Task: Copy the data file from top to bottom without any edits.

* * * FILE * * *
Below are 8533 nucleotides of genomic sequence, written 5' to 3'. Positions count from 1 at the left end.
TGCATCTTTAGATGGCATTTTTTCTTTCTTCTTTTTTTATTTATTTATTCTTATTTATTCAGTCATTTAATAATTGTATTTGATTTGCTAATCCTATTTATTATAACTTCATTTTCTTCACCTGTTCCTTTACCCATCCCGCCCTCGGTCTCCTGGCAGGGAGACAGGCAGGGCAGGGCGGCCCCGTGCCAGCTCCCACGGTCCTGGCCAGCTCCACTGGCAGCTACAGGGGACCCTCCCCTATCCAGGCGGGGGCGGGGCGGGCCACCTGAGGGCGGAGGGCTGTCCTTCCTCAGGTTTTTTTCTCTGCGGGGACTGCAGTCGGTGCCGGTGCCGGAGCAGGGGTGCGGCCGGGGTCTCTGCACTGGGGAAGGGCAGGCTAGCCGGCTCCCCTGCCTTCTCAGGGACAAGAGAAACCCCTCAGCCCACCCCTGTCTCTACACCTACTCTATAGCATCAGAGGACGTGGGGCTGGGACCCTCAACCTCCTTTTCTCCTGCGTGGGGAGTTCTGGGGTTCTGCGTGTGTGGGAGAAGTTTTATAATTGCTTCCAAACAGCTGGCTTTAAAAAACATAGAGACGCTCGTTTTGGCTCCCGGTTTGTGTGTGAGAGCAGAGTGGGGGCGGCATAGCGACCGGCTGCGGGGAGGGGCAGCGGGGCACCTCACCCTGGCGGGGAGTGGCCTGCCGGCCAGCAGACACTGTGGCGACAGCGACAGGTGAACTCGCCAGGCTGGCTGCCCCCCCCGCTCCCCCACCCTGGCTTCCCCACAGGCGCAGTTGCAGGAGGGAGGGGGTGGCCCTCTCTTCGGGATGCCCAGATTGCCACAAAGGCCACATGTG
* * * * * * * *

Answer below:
Below are 8533 nucleotides of genomic sequence, written 5' to 3'. Positions count from 1 at the left end.
TGCATCTTTAGATGGCATTTTTTCTTTCTTCTTTTTTTATTTATTTATTCTTATTTATTCAGTCATTTAATAATTGTATTTGATTTGCTAATCCTATTTATTATAACTTCATTTTCTTCACCTGTTCCTTTACCCATCCCGCCCTCGGTCTCCTGGCAGGGAGACAGGCAGGGCAGGGCGGCCCCGTGCCAGCTCCCACGGTCCTGGCCAGCTCCACTGGCAGCTACAGGGGACCCTCCCCTATCCAGGCGGGGGCGGGGCGGGCCACCTGAGGGCGGAGGGCTGTCCTTCCTCAGGTTTTTTTCTCTGCGGGGACTGCAGTCGGTGCCGGTGCCGGAGCAGGGGTGCGGCCGGGGTCTCTGCACTGGGGAAGGGCAGGCTAGCCGGCTCCCCTGCCTTCTCAGGGACAAGAGAAACCCCTCAGCCCACCCCTGTCTCTACACCTACTCTATAGCATCAGAGGACGTGGGGCTGGGACCCTCAACCTCCTTTTCTCCTGCGTGGGGAGTTCTGGGGTTCTGCGTGTGTGGGAGAAGTTTTATAATTGCTTCCAAACAGCTGGCTTTAAAAAACATAGAGACGCTCGTTTTGGCTCCCGGTTTGTGTGTGAGAGCAGAGTGGGGGCGGCATAGCGACCGGCTGCGGGGAGGGGCAGCGGGGCACCTCACCCTGGCGGGGAGTGGCCTGCCGGCCAGCAGACACTGTGGCGACAGCGACAGGTGAACTCGCCAGGCTGGCTGCCCCCCCCGCTCCCCCACCCTGGCTTCCCCACAGGCGCAGTTGCAGGAGGGAGGGGGTGGCCCTCTCTTCGGGATGCCCAGATTGCCACAAAGGCCACATGTG